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Page:Samuel Johnson (1911).djvu/141

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If an author be supposed to involve his thoughts in voluntary obscurity, and to ob- struct, by unnecessary difficulties, a mind eager in pursuit of truth ; if he writes not to make others learned, but to boast the learning which he possesses himself, and wishes to be admired rather than understood, he counter- acts the first end of writing, and justly suffers the utmost severity of censure, or the more afflictive severity of neglect.

But words are only hard to those who do not understand them; and the critic ought always to inquire, whether he is incommoded by the fault of the writer, or by his own.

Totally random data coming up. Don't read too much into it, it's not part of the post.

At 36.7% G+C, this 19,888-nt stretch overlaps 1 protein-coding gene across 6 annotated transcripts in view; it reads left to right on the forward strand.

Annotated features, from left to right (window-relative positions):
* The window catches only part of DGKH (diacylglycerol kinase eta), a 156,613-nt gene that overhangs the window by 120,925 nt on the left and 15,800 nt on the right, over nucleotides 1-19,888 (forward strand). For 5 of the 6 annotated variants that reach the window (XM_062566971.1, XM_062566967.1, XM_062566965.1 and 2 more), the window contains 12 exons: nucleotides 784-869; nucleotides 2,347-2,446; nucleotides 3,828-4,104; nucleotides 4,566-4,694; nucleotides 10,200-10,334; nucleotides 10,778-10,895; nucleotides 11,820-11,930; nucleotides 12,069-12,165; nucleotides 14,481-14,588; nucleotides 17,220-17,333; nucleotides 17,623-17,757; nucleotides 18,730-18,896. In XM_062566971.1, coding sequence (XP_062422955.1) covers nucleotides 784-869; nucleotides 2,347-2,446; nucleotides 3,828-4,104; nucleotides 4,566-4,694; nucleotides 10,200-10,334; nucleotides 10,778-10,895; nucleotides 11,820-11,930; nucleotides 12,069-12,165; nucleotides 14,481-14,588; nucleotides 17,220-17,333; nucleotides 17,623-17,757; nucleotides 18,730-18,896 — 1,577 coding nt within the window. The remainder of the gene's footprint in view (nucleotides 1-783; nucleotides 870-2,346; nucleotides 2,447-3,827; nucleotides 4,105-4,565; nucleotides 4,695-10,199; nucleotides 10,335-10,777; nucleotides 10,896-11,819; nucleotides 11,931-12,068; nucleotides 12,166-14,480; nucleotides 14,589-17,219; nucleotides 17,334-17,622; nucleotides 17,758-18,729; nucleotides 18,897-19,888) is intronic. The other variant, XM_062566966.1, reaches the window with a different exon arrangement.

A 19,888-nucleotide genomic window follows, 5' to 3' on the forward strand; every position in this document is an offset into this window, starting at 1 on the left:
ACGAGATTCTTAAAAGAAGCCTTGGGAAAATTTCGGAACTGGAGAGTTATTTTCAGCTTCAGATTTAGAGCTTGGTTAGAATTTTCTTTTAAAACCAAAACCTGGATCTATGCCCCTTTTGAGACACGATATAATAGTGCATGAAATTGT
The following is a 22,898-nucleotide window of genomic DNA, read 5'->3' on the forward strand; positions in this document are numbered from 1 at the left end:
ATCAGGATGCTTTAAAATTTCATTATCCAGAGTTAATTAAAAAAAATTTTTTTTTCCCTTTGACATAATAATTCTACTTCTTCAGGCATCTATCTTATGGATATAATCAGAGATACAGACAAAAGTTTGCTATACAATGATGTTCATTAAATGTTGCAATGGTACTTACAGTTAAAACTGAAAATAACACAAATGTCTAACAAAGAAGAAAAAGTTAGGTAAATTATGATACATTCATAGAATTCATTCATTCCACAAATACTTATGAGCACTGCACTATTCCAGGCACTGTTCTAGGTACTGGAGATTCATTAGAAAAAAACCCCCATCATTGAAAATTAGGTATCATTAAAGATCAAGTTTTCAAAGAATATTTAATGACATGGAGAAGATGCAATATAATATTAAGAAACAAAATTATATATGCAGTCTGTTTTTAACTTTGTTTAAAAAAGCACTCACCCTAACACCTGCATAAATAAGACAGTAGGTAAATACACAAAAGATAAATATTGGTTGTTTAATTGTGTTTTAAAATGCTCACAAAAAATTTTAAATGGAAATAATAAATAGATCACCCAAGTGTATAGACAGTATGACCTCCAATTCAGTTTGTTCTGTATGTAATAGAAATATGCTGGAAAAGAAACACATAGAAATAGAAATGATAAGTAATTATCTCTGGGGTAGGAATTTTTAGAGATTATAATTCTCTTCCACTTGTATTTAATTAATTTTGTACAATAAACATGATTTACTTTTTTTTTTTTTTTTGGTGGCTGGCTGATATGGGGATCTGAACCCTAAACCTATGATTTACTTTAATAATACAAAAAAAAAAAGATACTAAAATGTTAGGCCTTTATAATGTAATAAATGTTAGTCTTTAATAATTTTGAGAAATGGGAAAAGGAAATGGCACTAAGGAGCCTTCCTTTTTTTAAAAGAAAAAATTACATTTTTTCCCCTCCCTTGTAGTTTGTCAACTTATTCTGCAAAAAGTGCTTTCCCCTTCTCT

Every author does not write for every reader; many questions are such as the il- literate part of mankind can have neither in- terest nor pleasure in discussing, and which therefore it would be a useless endeavour to level with common minds, by tiresome cir- cumlocutions or laborious explanations; and many subjects of general use may be treated in a different manner, as the book is intended for the learned or the ignorant. Diffusion and explication are necessary to the instruction of those who, being neither able nor accustomed to think for themselves, can learn only what is expressly taught; but they who can form parallels, discover consequences, and multiply

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